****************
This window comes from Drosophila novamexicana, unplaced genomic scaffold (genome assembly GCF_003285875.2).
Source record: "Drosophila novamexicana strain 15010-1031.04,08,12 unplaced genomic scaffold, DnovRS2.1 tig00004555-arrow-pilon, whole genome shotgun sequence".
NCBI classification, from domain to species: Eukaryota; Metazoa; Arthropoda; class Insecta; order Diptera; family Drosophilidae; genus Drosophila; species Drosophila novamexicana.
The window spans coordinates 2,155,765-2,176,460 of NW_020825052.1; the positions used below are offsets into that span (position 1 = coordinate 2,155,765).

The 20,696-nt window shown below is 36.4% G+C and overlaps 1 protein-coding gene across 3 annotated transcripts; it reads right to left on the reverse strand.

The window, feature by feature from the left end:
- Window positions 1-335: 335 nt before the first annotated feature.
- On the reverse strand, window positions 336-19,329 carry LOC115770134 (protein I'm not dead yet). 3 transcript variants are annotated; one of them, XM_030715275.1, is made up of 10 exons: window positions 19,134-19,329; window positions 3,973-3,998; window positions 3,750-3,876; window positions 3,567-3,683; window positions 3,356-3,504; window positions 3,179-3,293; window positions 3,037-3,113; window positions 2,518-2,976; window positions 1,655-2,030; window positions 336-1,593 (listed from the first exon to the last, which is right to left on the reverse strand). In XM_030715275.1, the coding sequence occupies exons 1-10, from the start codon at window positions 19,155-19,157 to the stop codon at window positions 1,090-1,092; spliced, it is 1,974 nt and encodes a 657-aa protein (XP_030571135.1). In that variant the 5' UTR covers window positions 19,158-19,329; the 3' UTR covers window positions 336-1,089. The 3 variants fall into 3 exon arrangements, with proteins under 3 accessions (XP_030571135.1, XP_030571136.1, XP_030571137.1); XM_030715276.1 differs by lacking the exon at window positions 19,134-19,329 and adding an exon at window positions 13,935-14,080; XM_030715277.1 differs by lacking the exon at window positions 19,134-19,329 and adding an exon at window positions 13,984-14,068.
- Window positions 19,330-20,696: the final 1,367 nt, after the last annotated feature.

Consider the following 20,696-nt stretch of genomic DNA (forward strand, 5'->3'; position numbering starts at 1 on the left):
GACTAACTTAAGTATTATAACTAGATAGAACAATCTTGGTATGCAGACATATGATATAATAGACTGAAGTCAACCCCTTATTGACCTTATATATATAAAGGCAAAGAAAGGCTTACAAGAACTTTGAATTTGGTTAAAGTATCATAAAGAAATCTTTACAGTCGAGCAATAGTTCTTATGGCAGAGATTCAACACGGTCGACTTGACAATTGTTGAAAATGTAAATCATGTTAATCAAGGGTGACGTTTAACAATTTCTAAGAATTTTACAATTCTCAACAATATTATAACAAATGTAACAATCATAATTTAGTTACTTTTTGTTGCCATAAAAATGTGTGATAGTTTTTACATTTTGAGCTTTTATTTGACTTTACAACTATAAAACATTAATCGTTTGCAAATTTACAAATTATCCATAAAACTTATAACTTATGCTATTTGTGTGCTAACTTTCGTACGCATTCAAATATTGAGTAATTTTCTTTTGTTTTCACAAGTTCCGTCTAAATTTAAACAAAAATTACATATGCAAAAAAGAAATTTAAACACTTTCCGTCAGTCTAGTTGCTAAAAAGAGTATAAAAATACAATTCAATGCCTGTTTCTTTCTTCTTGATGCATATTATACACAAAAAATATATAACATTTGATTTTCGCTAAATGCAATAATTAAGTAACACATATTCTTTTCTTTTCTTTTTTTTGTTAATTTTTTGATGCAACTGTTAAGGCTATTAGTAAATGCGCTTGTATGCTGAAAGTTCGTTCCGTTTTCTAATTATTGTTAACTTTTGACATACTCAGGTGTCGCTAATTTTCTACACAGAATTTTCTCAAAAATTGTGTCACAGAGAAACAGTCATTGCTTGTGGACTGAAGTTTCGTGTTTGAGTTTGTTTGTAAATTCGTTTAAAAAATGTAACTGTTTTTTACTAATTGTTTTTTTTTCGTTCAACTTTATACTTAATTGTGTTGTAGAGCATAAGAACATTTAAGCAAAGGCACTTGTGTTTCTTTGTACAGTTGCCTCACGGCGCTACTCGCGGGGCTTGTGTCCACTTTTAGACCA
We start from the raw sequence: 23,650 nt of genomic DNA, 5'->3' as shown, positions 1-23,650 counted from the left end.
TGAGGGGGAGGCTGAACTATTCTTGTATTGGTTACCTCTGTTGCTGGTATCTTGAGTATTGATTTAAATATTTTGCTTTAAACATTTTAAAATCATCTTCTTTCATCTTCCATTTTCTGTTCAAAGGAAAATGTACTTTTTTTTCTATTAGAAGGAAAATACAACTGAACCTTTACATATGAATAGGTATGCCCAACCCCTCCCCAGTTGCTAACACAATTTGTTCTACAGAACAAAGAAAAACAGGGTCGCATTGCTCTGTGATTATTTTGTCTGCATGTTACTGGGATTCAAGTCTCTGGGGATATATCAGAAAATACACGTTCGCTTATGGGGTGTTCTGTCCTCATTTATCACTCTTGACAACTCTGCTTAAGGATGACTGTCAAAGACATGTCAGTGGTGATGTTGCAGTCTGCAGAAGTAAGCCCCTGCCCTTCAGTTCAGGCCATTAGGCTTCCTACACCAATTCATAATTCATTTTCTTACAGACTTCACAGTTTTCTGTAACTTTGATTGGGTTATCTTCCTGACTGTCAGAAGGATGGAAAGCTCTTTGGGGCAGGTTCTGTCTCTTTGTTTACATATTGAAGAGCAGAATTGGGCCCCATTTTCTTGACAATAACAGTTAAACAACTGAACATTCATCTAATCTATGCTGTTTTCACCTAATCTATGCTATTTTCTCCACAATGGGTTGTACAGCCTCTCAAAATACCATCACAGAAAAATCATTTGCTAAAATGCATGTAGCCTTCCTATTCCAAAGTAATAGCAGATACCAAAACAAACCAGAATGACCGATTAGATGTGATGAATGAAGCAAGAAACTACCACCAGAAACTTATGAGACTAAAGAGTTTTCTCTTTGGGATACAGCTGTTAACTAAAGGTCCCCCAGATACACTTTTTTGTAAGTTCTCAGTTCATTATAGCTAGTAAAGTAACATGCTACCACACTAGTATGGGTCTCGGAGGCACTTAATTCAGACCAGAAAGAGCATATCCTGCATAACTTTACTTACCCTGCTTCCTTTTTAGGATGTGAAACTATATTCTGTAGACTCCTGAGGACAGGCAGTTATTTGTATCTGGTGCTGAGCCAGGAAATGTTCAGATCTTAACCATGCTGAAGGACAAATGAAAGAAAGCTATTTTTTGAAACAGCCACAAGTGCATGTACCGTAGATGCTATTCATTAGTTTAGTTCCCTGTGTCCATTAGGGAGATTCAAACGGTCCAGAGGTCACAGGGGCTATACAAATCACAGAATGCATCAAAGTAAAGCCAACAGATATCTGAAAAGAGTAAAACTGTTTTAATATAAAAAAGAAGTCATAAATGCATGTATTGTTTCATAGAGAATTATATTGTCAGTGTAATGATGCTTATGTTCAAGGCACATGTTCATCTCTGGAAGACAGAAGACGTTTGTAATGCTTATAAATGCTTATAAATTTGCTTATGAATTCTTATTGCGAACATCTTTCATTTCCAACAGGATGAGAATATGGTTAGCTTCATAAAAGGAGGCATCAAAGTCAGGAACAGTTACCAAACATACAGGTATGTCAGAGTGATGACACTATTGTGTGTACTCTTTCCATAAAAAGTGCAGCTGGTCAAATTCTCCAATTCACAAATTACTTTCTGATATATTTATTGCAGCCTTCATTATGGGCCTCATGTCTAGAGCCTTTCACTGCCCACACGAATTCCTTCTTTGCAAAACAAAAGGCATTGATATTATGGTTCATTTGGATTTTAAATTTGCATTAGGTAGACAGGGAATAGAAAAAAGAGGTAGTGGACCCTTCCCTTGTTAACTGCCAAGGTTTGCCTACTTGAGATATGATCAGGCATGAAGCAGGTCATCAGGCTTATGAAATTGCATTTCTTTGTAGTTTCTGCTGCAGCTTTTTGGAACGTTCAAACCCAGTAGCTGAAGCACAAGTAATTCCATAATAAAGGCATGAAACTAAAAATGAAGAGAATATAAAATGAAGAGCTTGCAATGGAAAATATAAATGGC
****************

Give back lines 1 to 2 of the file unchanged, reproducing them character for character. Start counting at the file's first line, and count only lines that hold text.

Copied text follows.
This window comes from Drosophila novamexicana, unplaced genomic scaffold (genome assembly GCF_003285875.2).
Source record: "Drosophila novamexicana strain 15010-1031.04,08,12 unplaced genomic scaffold, DnovRS2.1 tig00004555-arrow-pilon, whole genome shotgun sequence".